SUSTAINABLE  CANBERRA                                           australian institute of landscape architects   AILA®

GUIDELINES

GREEN ROOF

Planning

When considering a green roof consider the aims of the project.  Are you planning a green roof for:

  • Biodiversity/habitat/wildlife corridor
  • Water capture and reuse
  • Improved building environmental performance
  • Recreation/ Increase open space
  • Aesthetics/Visual appearance/psychological benefits
  • Food production

Aim to include a combination of goals, don’t just choose a green roof for aesthetic reasons only.

Getting Professional Advice

  • Seek the services of a landscape architect who can help with the planning, design and implementation of the project.  They can also advise on other professionals that may need to be involved in the project.
  • Involve an engineer early on in the project to see how an existing roof can be reinforced to support a green roof or the building detail of a proposed building. 

Types of green roof system: extensive and intensive

Extensive System

  • Shallow soil profile – eg 50mm- 300mm
  • Weigh between 45 – 170 kg/m2
  • Typically planted with low growing plants such as succulents, in particular Sedum species and drought tolerant grasses.  In more humid climates mosses are grown but these are not appropriate for Canberra conditions.
  • Not usually accessible
  • Planted for environmental and economic benefits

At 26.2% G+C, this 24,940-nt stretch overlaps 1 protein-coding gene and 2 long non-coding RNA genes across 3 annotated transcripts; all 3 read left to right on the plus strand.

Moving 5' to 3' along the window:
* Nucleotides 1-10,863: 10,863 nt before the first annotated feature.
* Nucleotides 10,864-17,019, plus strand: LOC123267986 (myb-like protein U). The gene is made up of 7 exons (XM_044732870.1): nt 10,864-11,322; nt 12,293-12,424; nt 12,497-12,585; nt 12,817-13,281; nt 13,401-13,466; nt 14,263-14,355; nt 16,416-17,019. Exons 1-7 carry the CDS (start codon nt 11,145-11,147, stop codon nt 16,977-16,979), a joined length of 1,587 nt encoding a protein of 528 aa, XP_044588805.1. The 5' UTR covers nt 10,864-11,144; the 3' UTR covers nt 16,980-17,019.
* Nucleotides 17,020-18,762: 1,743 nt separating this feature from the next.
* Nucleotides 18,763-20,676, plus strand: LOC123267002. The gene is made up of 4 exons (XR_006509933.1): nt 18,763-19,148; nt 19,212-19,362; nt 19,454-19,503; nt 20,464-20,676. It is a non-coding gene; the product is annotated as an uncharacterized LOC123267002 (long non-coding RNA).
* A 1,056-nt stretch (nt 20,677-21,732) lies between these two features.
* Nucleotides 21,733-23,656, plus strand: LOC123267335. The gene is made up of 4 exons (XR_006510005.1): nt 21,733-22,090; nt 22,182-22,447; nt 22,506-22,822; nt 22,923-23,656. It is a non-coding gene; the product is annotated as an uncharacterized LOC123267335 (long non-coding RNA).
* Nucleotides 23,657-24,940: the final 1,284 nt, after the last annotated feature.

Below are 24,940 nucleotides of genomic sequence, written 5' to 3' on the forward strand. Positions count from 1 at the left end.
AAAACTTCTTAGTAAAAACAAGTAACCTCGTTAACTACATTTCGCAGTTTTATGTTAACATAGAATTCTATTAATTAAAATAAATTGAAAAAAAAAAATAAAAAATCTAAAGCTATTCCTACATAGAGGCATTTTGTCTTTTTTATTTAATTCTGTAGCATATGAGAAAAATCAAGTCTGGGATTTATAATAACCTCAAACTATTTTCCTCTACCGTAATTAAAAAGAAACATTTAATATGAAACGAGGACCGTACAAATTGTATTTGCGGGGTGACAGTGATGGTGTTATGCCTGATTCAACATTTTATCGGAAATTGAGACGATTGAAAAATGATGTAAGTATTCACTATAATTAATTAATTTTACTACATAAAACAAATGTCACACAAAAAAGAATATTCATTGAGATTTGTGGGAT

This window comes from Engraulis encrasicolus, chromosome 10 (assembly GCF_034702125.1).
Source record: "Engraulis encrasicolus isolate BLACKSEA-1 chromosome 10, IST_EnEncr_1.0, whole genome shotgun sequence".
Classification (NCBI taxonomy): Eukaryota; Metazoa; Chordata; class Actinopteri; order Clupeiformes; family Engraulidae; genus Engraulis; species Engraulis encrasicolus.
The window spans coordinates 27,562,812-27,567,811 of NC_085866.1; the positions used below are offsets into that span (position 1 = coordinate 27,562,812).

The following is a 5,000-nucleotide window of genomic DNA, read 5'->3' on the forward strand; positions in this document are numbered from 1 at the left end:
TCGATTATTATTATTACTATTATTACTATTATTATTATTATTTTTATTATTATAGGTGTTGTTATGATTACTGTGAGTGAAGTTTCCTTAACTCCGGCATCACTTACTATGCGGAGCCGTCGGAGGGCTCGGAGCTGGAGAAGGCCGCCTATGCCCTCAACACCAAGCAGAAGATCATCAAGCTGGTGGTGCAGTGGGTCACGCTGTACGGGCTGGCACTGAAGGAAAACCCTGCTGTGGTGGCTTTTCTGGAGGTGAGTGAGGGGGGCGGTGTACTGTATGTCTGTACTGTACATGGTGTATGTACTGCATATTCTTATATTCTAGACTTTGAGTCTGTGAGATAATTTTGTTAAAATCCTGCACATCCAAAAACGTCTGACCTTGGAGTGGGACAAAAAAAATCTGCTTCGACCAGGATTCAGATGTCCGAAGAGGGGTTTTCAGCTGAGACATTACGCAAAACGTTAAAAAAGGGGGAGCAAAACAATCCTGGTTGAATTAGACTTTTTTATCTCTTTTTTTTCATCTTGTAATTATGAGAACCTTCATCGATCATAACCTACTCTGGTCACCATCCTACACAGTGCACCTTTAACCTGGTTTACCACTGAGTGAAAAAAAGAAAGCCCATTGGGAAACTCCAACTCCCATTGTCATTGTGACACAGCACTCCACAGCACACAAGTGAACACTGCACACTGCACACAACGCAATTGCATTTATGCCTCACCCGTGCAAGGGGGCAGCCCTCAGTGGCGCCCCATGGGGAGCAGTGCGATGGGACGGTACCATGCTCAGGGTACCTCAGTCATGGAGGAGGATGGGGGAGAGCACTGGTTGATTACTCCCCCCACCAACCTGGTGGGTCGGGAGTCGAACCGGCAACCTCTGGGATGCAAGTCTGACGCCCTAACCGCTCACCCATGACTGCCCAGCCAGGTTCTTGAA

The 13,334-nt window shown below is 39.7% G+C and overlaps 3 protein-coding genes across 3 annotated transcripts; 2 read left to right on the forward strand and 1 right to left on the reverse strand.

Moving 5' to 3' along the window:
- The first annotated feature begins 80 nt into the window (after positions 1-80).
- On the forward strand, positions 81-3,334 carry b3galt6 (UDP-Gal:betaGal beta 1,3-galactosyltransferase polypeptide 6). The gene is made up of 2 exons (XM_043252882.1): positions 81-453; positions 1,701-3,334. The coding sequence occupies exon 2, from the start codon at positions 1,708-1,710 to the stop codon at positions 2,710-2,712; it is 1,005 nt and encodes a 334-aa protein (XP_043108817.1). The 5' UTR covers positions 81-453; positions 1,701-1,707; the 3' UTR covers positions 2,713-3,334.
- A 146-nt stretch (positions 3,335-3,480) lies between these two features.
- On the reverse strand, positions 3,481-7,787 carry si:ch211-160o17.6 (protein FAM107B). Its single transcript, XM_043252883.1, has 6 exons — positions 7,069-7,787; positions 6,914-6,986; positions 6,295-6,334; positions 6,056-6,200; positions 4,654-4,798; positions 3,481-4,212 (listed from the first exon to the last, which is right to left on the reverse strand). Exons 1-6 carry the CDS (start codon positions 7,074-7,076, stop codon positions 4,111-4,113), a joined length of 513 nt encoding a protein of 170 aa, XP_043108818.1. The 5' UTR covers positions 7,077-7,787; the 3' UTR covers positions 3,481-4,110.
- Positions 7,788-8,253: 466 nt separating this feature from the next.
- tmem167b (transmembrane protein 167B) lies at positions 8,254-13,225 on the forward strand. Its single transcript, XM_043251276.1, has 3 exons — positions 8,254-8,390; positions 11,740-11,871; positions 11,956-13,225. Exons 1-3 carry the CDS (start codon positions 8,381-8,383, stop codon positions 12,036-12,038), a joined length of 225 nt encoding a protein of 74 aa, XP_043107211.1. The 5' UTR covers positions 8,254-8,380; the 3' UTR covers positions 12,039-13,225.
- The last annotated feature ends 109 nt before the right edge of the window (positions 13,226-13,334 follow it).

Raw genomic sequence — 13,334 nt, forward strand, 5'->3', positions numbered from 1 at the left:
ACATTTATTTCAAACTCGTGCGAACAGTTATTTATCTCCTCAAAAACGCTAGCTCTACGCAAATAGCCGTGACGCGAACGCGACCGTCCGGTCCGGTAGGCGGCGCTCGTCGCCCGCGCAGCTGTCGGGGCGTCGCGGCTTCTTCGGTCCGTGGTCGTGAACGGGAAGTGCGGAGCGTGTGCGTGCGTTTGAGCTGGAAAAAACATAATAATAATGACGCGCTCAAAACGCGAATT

• Basic irrigation is recommended for prolonged dry periods
  • Require minimal maintenance once established

Intensive System

  • Deeper soil profile – 300mm +
  • Heavier than extensive system –
  • Can be planted with a greater structural diversity of plants, including low growing plants, shrubs and trees.
  • Require more maintenance than extensive systems

Green roof profile

Typically green roofs are made up a series of layers:

  1. waterproof layer
  2. drainage layer
  3. geotextile fabric (there may be one or more layers)
  4. soil layer (specially formulated)
  5. plants

Landscape Design

Water use

  • Aim to be sustainable in water use.  Harvest stormwater and reuse for irrigation.  Where appropriate use grey water technology.  These measures will have a marked benefit to the local catchment.

Landscape Materials

  • Soil profile to include free draining sand-like product, clay minerals
  • Incorporate sustainable landscape materials wherever possible.  This will reduce the ecological footprint of the project.  Consider a specially formulated growing medium which includes a recycled component such as crushed brick which is available locally.
  • Use light coloured wind resistant landscape mulches to help reduce soil temperatures and reduce evaporation from soils.  Examples include light coloured 10mm gravel

Site Ecology

  • If practical and if original soils have not been adversely affected aim to restore some of the existing ecology to the site – this will improve site biodiversity.  If possible link site to existing open spaces and reserves to create habitat corridors. 

Choosing plants

  • On green roofs, plants will be subjected to more extreme conditions than those in a garden bed at ground level.  They will be subjected to higher temperatures, windier conditions, leading to rapid water loss and frosts during the cooler months.  Therefore plants need to be chosen well. 

Maintenance

  • Ensure a Landscape Management Plan is in place to protect investment in the green roof/wall technology.  Maintenance and replanting are vital in maintaining healthy green roofs.

Monitoring

  • Include a proportion of the budget for weather station monitoring equipment

Case Studies

   Keyakizaza Complex, Roppongi, Tokyo

References

Johnson, Chris  (2003) Greening Sydney – landscaping the urban fabric. Government Architect Publications: Sydney.

Dunnett, Nigel and Kingsbury, Noel  (2004) Planting green roofs and living walls.  Timber Press.

 

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